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Wrapping Up Our Discussion of “The Warmth of Other Suns”

This is a book I was sorry to finish. When I reached the end, I wanted more stories of Ida Mae Gladney, George Starling, and Robert Foster. I want to begin to bring the discussion to a close with a quote from the author’s introduction:

“The actions of the people in this book were both universal and distinctly American. Their migration was a response to an economic and social structure not of their making. They did what humans have done for centuries when life became untenable — what the pilgrims did under the tyranny of British rule, what the Scotch-Irish did in Oklahoma when the land turned to dust, what the Irish did when there was nothing to eat, what the European Jews did during the spread of Nazism, what the landless in Russia, Italy, China, and elsewhere did when something better across the ocean called to them. What binds these stories together was the back-against-the-wall, reluctant yet hopeful search for something better, any place but where they were. They did what human beings looking for freedom, throughout history, have often done.

They left.”

Through reading and discussing this book, I learned more about a the history of this country and a few things about myself. Please share with us your own parting thoughts about this book, and the tough topics it addresses.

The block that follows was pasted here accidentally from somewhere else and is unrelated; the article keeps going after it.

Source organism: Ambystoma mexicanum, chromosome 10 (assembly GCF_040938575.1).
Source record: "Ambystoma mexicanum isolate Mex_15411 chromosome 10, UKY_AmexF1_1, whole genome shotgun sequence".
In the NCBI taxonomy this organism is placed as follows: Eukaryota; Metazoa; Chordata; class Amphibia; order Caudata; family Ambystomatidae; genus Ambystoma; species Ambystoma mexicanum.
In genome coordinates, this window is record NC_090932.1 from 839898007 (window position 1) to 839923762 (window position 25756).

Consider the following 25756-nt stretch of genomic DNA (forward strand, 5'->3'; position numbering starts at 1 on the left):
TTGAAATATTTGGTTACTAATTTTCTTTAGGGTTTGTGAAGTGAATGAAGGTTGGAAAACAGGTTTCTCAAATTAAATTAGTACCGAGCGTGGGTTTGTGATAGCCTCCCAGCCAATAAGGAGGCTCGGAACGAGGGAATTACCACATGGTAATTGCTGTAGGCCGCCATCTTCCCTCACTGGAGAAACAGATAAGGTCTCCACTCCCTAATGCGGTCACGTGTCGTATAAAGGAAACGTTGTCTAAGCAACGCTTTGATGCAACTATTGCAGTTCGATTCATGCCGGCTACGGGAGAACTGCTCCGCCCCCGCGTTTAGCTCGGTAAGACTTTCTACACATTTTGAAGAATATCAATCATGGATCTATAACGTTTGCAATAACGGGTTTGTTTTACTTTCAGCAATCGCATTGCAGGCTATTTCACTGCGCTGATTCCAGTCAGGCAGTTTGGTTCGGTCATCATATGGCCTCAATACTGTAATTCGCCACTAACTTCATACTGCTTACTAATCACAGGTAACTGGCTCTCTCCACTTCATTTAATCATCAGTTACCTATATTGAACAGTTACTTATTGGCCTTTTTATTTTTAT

Join us next week as Molly Keener begins the discussion of JK Rowling’s “The Casual Vacancy”.

Category: Discussion, The Warmth of Other Suns

One Response to Wrapping Up Our Discussion of “The Warmth of Other Suns”

  1. Molly Keener says:

    I am slightly chagrined to admit that I still haven’t finished the book. However, it’s not for lack of interest, but rather because this isn’t a book I want to rush through. I have been ashamed to realize how ignorant I was of the daily horrors of what life in the Jim Crow South, and elsewhere in the “James” Crow America, actually looked like. I was born well after the era officially ended, although now I see echoes of it in more areas than before. As I am reading about Ida Mae, George, Robert, and countless others of the Great Migration, I am consciously slowing my pace so that I might more fully absorb the lessons of history shared in this book as never before.

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